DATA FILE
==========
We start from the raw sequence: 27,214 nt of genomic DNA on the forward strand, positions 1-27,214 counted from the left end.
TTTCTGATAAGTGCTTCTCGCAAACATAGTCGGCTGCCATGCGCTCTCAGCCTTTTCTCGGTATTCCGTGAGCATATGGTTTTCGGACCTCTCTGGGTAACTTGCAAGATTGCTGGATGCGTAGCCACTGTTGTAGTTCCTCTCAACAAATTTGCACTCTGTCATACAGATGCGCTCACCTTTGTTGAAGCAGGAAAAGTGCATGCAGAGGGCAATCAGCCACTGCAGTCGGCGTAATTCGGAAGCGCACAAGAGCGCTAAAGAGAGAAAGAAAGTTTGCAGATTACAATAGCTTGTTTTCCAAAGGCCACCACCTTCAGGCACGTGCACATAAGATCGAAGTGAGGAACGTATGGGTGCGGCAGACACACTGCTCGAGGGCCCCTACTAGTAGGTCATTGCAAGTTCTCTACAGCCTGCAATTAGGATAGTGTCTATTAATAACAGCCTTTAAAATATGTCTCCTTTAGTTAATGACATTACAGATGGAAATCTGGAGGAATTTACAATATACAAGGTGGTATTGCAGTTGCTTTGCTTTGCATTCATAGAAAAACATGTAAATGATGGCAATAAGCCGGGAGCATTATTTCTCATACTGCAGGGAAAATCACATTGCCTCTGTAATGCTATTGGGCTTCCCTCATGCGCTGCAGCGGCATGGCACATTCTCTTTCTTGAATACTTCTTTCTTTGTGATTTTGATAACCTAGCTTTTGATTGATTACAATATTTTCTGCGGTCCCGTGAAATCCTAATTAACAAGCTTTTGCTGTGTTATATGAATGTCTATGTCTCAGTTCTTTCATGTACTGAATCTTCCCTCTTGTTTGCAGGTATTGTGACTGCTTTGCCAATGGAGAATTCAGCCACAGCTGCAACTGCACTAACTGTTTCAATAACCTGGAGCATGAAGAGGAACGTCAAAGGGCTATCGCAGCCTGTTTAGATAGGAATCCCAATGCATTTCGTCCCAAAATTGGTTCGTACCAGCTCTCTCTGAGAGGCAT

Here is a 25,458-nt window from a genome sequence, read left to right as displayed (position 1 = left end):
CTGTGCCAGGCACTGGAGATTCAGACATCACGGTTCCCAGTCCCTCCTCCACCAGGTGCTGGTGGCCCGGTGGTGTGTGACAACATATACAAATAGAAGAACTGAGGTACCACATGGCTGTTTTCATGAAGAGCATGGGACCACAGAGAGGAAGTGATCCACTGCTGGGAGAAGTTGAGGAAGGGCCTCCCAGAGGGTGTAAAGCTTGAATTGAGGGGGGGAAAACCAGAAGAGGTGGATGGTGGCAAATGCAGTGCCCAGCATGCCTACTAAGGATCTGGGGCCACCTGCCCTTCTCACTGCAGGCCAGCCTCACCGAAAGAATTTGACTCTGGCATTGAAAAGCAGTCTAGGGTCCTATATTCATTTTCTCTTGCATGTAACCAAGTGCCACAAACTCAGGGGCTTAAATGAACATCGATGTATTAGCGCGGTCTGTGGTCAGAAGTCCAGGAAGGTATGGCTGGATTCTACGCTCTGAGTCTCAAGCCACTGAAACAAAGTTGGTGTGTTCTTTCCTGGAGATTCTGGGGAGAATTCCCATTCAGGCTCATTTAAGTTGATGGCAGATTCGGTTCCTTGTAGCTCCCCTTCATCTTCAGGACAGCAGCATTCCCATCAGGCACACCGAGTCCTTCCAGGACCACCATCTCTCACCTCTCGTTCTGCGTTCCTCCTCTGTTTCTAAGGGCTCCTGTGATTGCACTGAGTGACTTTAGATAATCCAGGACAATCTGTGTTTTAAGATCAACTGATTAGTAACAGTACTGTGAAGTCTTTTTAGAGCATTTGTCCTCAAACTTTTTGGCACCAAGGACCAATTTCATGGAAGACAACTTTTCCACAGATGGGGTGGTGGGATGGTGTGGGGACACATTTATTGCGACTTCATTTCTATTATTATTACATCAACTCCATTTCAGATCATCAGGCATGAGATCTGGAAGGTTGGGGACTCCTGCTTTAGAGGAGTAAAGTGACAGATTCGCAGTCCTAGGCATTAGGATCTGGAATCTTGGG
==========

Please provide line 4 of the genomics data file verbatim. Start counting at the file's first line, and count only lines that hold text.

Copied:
CTGTGCCAGGCACTGGAGATTCAGACATCACGGTTCCCAGTCCCTCCTCCACCAGGTGCTGGTGGCCCGGTGGTGTGTGACAACATATACAAATAGAAGAACTGAGGTACCACATGGCTGTTTTCATGAAGAGCATGGGACCACAGAGAGGAAGTGATCCACTGCTGGGAGAAGTTGAGGAAGGGCCTCCCAGAGGGTGTAAAGCTTGAATTGAGGGGGGGAAAACCAGAAGAGGTGGATGGTGGCAAATGCAGTGCCCAGCATGCCTACTAAGGATCTGGGGCCACCTGCCCTTCTCACTGCAGGCCAGCCTCACCGAAAGAATTTGACTCTGGCATTGAAAAGCAGTCTAGGGTCCTATATTCATTTTCTCTTGCATGTAACCAAGTGCCACAAACTCAGGGGCTTAAATGAACATCGATGTATTAGCGCGGTCTGTGGTCAGAAGTCCAGGAAGGTATGGCTGGATTCTACGCTCTGAGTCTCAAGCCACTGAAACAAAGTTGGTGTGTTCTTTCCTGGAGATTCTGGGGAGAATTCCCATTCAGGCTCATTTAAGTTGATGGCAGATTCGGTTCCTTGTAGCTCCCCTTCATCTTCAGGACAGCAGCATTCCCATCAGGCACACCGAGTCCTTCCAGGACCACCATCTCTCACCTCTCGTTCTGCGTTCCTCCTCTGTTTCTAAGGGCTCCTGTGATTGCACTGAGTGACTTTAGATAATCCAGGACAATCTGTGTTTTAAGATCAACTGATTAGTAACAGTACTGTGAAGTCTTTTTAGAGCATTTGTCCTCAAACTTTTTGGCACCAAGGACCAATTTCATGGAAGACAACTTTTCCACAGATGGGGTGGTGGGATGGTGTGGGGACACATTTATTGCGACTTCATTTCTATTATTATTACATCAACTCCATTTCAGATCATCAGGCATGAGATCTGGAAGGTTGGGGACTCCTGCTTTAGAGGAGTAAAGTGACAGATTCGCAGTCCTAGGCATTAGGATCTGGAATCTTGGG